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Wednesday, February 06, 2013

Primer Dugout (and link of the day) 2-6-2013

Pittsburgh Press, February 6, 1913:

It is doubtful if it has ever happened before that a ball player coming to the major leagues has to put in his winter months studying the English language so that he can make himself understood to his manager. This, however, is what Jacinto Calvo, the Cuban outfielder signed by Manager Griffith, of Washington, is doing.

Griff received a letter from Cuba telling him that Calvo is taking lessons in English, that he is making rapid progress, and by the time he reports he espects to be able to have mastered the language well enough to make himself understood.

Calvo spent most of 1913 with the Long Branch (NJ) Cubans in the Class D New York-New Jersey League. Conveniently, the team was made up almost entirely of Cuban players, so knowing how to speak English wouldn’t have been terribly important.

Dan Lee is some pumkins Posted: February 06, 2013 at 06:51 AM | 37 comment(s) Login to Bookmark
  Tags: dugout, history, international, jack calvo

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   1. Dan Lee is some pumkins Posted: February 06, 2013 at 06:54 AM (#4363651)
Say, that right fielder is pretty good.

Birthday Team:
C: Smoky Burgess
1B: Dale Long
2B: Frank LaPorte
3B: Pedro Alvarez
SS: Glenn Wright
LF: Richie Zisk
CF: John Potts
RF/SP: George H. Ruth

SP: 1870s Bobby Mitchell
SP: Bob Wickman
SP: Travis Wood
SP: Mark Hutton
RP: Bill Dawley

Umpire: Larry Young
Play-By-Play: Ronald Reagan
   2. Dag is a salt water fish in fresh water world Posted: February 06, 2013 at 08:41 AM (#4363660)
   3. Jose Is The Most Absurd Thing on the Site Posted: February 06, 2013 at 09:27 AM (#4363671)
I never realized that Ruth and Aaron had birthdays one day apart.

Was it a clean home run or did it hit the top of the fence first and then bounce over?


Do you mean to ask if it hit the ground first? A ball that hits the top of the fence and hops over is still a home run.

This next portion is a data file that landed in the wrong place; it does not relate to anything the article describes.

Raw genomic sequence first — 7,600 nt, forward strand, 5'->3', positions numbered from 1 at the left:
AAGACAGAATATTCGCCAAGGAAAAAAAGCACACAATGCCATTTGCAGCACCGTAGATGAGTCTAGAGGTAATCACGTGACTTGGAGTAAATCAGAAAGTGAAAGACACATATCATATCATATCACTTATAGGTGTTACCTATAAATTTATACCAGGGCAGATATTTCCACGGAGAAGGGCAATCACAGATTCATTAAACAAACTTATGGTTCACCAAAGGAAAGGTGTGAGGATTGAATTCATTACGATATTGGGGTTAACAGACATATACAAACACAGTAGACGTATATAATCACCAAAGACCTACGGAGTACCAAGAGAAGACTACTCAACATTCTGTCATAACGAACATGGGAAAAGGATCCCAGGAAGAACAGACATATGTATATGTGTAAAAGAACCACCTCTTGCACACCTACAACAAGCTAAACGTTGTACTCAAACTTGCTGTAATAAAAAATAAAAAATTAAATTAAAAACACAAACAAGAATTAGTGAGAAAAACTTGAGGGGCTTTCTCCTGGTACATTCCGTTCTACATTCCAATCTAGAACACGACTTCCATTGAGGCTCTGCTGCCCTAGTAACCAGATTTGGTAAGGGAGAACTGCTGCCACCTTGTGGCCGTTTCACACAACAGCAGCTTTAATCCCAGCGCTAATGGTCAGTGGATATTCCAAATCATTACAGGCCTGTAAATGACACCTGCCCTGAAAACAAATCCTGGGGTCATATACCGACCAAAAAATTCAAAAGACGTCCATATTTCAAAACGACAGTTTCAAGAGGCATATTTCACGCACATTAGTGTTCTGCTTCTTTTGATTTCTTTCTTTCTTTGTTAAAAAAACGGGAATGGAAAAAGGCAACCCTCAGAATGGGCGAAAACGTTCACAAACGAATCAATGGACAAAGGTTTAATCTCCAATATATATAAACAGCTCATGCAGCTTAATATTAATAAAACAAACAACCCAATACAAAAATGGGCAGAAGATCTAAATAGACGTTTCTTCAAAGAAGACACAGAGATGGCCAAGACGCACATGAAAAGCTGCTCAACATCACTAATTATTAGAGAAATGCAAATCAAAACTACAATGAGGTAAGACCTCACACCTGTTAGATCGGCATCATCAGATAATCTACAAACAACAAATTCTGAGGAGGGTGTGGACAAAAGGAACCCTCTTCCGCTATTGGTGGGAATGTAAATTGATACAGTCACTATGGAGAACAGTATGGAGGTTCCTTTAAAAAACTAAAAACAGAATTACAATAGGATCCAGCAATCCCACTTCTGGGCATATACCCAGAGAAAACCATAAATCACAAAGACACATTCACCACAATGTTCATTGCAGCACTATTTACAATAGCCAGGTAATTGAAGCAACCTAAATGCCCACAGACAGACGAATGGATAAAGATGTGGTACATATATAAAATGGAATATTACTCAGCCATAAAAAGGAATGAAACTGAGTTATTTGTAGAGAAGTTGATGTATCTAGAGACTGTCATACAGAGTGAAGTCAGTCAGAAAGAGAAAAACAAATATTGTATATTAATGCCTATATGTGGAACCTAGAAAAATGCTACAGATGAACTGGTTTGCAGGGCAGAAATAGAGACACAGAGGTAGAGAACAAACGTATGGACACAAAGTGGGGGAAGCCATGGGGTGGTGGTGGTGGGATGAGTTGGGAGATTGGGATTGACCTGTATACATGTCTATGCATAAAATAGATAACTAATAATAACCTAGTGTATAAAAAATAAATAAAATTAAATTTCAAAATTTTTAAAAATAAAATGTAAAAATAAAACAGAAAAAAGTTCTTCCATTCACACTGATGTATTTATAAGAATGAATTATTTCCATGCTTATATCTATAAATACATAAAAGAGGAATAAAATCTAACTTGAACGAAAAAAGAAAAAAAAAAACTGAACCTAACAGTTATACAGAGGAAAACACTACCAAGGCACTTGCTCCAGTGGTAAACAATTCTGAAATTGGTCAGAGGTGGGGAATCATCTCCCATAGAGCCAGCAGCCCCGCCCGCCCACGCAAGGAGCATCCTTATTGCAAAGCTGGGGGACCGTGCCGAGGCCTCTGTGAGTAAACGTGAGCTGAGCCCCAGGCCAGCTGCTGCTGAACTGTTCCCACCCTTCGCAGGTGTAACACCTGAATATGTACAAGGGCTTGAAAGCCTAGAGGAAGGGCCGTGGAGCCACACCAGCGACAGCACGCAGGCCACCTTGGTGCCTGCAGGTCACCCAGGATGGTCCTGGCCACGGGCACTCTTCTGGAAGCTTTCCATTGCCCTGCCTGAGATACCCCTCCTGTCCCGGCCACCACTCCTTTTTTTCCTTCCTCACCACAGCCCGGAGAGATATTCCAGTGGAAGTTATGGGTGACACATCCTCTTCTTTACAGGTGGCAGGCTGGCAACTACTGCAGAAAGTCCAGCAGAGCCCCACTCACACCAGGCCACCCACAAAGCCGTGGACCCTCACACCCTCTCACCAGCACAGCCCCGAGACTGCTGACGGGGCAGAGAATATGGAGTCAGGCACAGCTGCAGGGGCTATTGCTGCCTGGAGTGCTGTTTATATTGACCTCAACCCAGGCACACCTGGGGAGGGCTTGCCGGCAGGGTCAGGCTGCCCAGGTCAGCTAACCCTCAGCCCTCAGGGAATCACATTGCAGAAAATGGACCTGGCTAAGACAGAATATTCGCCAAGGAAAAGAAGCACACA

4. Hello Rusty Kuntz, Goodbye Rusty Cars Posted: February 06, 2013 at 11:07 AM (#4363745)
Posnanski has a little about today's birthdays:

But probably my favorite little fact is that Ruth is, quite easily, the best hitter AND the best pitcher born on February 6. The second-best hitter is Smoky Burgess or Richie Zisk, and while they were both good hitters they were obviously a million miles from Ruth. But the second best pitcher is probably Bob Wickman, who did save 267 games. But -- and I find this amazing -- he threw FEWER INNINGS than Ruth, who was only a pitcher early in his career but still went 94-46 with a 2.28 ERA and was pretty close to unhittable in his three World Series starts.


   5. Dan Lee is some pumkins Posted: February 06, 2013 at 11:19 AM (#4363757)
A ball that hits the top of the fence and hops over is still a home run.
It's also a home run if it hits the top of Jose Canseco's noggin and hops over, or if Jason Michaels flips it over the fence with his glove.

As an aside, that Michaels play is a really underrated blooper.
   6. Greg K Posted: February 06, 2013 at 11:31 AM (#4363772)
It's also a home run if it hits the top of Jose Canseco's noggin and hops over, or if Jason Michaels flips it over the fence with his glove.

As an aside, that Michaels play is a really underrated blooper.

I recall a couple years ago Alex Rios had one in Fenway that was especially humorous because
A) It was a good 15-20 feet short of the fence, but he juggled it and ended up tossing it over the short wall in right
and
B) If I recall correctly it broke up a shutout for Roy Halladay in the 7th or so.

Now to b-ref to see if I can find the game!

EDIT: Way off as usual. It was tied 4-4 (though I got the inning right!). It turned out to be 2 run homer for Alex Cora and the game ended 6-4. August 31, 2006.
   7. The District Attorney Posted: February 06, 2013 at 11:39 AM (#4363775)